Britain will have to keep “half an eye” on the rulings of the European Court of Justice even after it has left the direct jurisdiction of the Luxembourg-based judges, a Government minister has said.
Critics have accused Prime Minister Theresa May of a “climbdown” on her pledge that Britain will take back control of its laws post-Brexit, after it emerged that the Government is now proposing only to end the “direct” jurisdiction of the ECJ.
But Brexit Minister Dominic Raab said it was “absolutely and wholesale wrong” to suggest that Britain would still be forced to go along with foreign judges in a foreign court after EU withdrawal.
“Our commitment as a Government since the referendum has been crystal clear – we’re ending the jurisdiction of the European Court over disputes between the EU and the UK, that’s not on the table, Mr Raab told BBC Radio 4’s Today programme.
“But look, let’s also be clear about it – when we leave the EU we are taking back control over our laws. There will be divergence between the case law of the EU and the UK, and it is precisely because there will be that divergence as we take back control that it makes sense for the UK to keep half an eye on the case law of the EU, and for the EU to keep half an eye on the case law of the UK.”
A paper being published by David Davis’s Department for Exiting the EU (DExEU) on Wednesday will say it is not “necessary or appropriate” for the ECJ to have direct authority over UK law after Brexit, adding that it would be “unprecedented” for it to do so.
The paper will set out a range of alternative models for dealing with legal disputes with the remaining 27-nation bloc, and say that Britain is in a “position of strength” to forge new arrangements suited to its own circumstances.
Leaving the ECJ is a totemic goal of many Brexiteers and the exact relationship between UK and EU law is one of the most explosive elements of the ongoing withdrawal negotiations.
The European Commission insists the court should oversee the implementation of the withdrawal agreement and rights of EU citizens in the UK after Brexit. And legal experts have warned that Britain is likely to have to follow ECJ rulings if it wants to remain closely linked to the single market and customs union.
Shadow Brexit secretary Sir Keir Starmer said the use of the word “direct” in the DExEU paper appeared to contradict Mrs May’s previously stated “red line” that the ECJ should have no future role in UK law.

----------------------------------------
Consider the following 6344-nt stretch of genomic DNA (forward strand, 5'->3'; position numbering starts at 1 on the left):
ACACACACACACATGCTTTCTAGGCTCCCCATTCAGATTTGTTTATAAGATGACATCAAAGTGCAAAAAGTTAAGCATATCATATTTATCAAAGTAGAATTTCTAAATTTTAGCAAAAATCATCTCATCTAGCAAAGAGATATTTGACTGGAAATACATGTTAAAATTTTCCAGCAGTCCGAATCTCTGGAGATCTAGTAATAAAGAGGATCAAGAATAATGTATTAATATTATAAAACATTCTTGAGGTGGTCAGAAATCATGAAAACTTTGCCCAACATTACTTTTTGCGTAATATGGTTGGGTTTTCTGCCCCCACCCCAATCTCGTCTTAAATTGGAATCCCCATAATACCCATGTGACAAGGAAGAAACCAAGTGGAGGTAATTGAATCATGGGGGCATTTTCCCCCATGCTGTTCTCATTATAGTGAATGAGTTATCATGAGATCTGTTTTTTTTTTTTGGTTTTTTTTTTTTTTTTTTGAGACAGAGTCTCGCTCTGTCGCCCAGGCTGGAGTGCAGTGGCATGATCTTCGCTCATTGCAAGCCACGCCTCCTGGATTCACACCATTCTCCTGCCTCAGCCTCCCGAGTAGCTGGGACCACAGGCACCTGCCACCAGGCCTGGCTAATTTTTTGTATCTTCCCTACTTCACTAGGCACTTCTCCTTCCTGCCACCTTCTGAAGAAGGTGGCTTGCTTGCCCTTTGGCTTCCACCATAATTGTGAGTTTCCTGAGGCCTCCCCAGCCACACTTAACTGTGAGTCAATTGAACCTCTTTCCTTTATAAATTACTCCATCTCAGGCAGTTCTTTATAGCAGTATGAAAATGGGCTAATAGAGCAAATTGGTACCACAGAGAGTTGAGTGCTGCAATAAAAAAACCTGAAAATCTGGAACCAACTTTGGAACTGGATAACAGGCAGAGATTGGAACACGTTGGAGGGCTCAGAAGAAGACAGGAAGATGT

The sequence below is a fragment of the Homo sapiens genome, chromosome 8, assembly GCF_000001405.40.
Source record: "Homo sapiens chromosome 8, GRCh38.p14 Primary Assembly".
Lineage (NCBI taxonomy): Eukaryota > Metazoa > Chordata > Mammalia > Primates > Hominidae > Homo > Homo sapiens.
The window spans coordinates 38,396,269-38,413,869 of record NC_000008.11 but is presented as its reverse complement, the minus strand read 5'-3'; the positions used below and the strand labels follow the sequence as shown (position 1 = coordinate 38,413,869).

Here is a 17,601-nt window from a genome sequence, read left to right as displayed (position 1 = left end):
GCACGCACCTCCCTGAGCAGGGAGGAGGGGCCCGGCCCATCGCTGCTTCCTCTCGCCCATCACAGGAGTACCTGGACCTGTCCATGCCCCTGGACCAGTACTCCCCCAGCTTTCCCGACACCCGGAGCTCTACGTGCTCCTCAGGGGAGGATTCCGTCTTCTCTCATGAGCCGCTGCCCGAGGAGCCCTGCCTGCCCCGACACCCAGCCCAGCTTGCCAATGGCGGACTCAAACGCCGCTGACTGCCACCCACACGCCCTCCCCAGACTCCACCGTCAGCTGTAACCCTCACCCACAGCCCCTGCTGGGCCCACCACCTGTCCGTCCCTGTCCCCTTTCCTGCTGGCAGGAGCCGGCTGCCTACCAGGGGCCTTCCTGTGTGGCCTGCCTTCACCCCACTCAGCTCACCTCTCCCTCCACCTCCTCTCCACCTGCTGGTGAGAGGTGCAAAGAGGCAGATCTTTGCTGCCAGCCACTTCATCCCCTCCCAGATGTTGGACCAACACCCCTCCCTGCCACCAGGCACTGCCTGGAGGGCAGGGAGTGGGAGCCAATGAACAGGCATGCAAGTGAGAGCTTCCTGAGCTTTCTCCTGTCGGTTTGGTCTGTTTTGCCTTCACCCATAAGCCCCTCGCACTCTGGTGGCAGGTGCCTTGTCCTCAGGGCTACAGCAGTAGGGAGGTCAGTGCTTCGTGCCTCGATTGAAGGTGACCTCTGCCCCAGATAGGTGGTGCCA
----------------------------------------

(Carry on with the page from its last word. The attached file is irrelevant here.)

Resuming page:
“The Prime Minister’s ideological insistence that there can be no future role whatsoever for the ECJ or any similar court-like body risks preventing the deal Britain needs. It has already held back a sensible and early agreement on issues such as Euratom and EU citizens,” he said.
Liberal Democrat leader Sir Vince Cable said the Government’s position amounted to a “sensible and long overdue climbdown” by the Prime Minister, whose Brexit red lines were “becoming more blurred by the day”.
“The Government seems to have belatedly accepted it won’t be possible to end the EU court’s influence in the UK without damaging our free trade and security co-operation with Europe”, he said.
And Conservative former attorney general Dominic Grieve told Today: “The idea that we are somehow going to wholly escape the influence of the European Court of Justice on our lives in this country is, I’m afraid, pie in the sky.
“It’s going to continue in many areas to have a very profound influence, but of course the difference is going to be that we will no longer have any direct influence into the formation of that EU jurisprudence because we ourselves will no longer be appearing in front of the ECJ as an EU member.”
But former Cabinet minister and Leave campaigner Theresa Villiers said: “If we are to implement the Leave vote and respect the result of the referendum and take back control over making our own laws, we have to leave the jurisdiction of the ECJ.”
Speaking ahead of the publication of the DExEU document, a Government spokesman said: “We have long been clear that in leaving the EU we will bring an end to the direct jurisdiction of the Court of Justice of the European Union in the UK.
“It is in the interests of both the UK and the EU, and of our citizens and businesses, that the rights and obligations agreed between us can be relied upon and enforced in appropriate ways.
“It is also in everyone’s interest that, where disputes arise between the UK and the EU on the application or interpretation of these obligations, those disputes can be resolved efficiently and effectively.”